As the sun rises above the Irish Boyne Valley around December 21st, its rays pour into a passage that was built more than 5000 years ago. The light beam slowly lengthens towards the back wall, until finally it illuminates the entire chamber of the tomb.

Long before the Egyptian pyramids were erected, the Neolithic builders of Newgrange, or Si An Bhru as it was once known, had the knowledge to orient their sacred site towards the Winter Solstice sunrise. The light an-nounced the arrival of the shortest day of the year, and although we have no record of rituals held on this occasion by the Irish Celts, the monument is witness to the importance that the date had in their lives.

For a farming society that was dependent on the seasons, the return of the light marked a crucial time of the cycle. Although the coldest months still lay ahead, their hardships could be endured knowing that day by day, the sun’s strength was increasing. Soon it would be time to prepare for sowing the seeds and thus begin the new growing season. We can assume that it was exactly because of this sense of a new start that Germanic peoples on the European mainland regarded the Winter Solstice to be the beginning of a new year.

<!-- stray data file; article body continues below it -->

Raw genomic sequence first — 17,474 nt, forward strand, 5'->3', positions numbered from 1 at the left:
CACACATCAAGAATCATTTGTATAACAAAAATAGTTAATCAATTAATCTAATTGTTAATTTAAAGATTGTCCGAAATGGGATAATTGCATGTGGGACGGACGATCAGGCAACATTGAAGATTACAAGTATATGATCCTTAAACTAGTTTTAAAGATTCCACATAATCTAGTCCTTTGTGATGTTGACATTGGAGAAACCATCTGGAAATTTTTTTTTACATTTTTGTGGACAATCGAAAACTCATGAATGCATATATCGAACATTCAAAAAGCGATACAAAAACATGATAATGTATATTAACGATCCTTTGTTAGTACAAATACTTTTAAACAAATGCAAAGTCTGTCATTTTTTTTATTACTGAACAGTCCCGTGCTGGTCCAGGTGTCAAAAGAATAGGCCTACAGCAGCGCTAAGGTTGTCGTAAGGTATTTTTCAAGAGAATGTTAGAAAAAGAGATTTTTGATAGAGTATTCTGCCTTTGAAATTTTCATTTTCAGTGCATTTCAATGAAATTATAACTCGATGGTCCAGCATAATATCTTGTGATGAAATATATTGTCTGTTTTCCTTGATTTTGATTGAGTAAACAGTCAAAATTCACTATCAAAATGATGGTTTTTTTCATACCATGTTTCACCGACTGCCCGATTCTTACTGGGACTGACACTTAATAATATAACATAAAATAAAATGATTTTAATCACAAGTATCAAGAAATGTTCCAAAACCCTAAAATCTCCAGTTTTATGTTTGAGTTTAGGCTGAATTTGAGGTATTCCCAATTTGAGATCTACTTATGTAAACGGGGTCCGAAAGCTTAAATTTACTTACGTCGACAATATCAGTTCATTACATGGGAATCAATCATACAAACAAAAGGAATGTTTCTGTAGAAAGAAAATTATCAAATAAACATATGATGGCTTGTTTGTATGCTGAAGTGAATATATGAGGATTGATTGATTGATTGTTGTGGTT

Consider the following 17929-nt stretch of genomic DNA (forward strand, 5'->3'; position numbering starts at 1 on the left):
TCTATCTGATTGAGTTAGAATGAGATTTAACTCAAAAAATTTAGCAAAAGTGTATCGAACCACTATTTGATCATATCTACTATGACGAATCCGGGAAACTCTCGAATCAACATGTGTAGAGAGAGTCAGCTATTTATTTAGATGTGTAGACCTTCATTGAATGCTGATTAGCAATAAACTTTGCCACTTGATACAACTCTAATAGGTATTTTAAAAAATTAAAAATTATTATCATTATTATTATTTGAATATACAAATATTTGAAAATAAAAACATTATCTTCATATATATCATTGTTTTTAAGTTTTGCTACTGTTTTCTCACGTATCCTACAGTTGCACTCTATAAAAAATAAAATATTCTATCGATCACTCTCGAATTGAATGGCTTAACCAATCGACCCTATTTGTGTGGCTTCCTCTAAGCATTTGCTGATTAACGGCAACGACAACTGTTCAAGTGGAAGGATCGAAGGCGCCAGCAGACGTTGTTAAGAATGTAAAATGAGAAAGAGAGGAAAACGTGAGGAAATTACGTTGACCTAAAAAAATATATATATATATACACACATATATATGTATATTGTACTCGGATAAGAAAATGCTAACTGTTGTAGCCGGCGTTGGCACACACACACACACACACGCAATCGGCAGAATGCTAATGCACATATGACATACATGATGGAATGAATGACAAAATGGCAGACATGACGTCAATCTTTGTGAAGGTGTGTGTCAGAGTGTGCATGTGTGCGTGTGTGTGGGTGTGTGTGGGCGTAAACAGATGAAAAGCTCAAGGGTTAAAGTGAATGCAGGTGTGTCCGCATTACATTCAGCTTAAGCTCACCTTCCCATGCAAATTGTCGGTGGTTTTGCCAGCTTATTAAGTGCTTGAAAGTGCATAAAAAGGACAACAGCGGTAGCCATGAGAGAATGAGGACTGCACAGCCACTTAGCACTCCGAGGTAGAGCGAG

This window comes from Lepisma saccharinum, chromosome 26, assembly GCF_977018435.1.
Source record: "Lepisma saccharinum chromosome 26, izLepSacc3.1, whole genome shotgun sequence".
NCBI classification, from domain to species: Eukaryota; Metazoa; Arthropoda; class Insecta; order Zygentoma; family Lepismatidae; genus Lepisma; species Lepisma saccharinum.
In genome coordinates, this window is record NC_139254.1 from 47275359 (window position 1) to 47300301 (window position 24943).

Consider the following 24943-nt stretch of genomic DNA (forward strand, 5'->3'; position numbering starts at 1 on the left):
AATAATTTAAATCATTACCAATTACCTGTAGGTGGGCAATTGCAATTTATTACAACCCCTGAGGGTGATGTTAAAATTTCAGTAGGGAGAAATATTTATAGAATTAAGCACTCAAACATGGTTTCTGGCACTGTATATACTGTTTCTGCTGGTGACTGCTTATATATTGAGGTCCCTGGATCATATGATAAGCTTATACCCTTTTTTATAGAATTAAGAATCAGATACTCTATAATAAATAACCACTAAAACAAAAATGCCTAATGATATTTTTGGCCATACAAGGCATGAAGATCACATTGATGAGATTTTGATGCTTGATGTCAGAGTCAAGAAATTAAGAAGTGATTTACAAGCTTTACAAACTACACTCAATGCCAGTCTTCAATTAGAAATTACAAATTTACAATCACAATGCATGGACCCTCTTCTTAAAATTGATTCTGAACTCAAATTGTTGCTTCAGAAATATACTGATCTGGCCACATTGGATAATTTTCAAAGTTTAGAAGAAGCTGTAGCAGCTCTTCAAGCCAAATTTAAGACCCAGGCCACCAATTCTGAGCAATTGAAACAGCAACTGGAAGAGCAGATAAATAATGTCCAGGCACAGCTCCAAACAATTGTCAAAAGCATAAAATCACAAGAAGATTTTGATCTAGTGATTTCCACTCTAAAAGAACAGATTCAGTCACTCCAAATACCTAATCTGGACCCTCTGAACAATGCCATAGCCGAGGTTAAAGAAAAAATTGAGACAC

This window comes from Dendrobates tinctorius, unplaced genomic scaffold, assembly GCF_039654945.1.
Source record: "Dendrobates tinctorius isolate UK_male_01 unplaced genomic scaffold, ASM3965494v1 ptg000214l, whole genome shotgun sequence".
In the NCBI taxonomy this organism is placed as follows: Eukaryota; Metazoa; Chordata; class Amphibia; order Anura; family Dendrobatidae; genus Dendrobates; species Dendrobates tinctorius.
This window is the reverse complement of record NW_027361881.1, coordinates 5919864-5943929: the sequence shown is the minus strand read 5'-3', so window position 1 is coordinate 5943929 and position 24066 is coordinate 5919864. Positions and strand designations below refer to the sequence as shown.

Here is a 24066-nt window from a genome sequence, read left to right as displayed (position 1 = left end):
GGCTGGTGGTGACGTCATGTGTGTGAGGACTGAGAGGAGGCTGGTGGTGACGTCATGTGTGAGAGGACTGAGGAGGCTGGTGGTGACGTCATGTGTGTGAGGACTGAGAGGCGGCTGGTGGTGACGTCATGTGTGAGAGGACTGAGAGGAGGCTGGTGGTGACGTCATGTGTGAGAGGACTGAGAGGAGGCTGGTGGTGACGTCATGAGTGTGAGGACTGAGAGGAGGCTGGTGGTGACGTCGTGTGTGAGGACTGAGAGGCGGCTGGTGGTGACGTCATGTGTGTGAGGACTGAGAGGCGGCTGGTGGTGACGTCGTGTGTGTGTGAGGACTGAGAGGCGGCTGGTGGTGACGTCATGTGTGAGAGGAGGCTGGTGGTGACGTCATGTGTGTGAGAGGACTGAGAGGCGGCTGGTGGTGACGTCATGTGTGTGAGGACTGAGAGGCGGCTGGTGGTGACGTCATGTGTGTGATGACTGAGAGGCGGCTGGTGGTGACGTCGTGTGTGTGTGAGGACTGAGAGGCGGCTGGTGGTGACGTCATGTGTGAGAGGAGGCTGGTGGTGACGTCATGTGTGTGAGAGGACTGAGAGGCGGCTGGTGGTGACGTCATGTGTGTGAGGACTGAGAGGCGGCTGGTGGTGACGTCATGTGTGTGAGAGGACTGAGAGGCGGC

Early farmers in what is now Germany observed this event by making animal and sometimes even human sacrifices. Around 5000 BC, earlier even than Newgrange, they began building the sun-observatory near Goseck in Sachsen-Anhalt. Two of its three gates are aligned with the sunrise and sunset of the winter solstice, and it is in the center of its three circles that cult celebrations took place.

There are many stories that symbolize the rebirth of light as it reclaims the reign from darkness. In the Arthurian Tales, for example, we learn of the Green Knight, who intrudes on King Arthur’s New Year celebration. After insulting the king and queen, he challenges the knights of the Round Table to behead him, and then come to the Green Chapel in twelve month’s time to be beheaded in turn. Enraged, it is young Sir Gawain who executes the task. Yet the Green Knight is not dead after the blow that separated head from body. Riding off, he reminds Sir Gawain of his promise, and receives him at the end of another year.

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This article was written to be part of a larger book.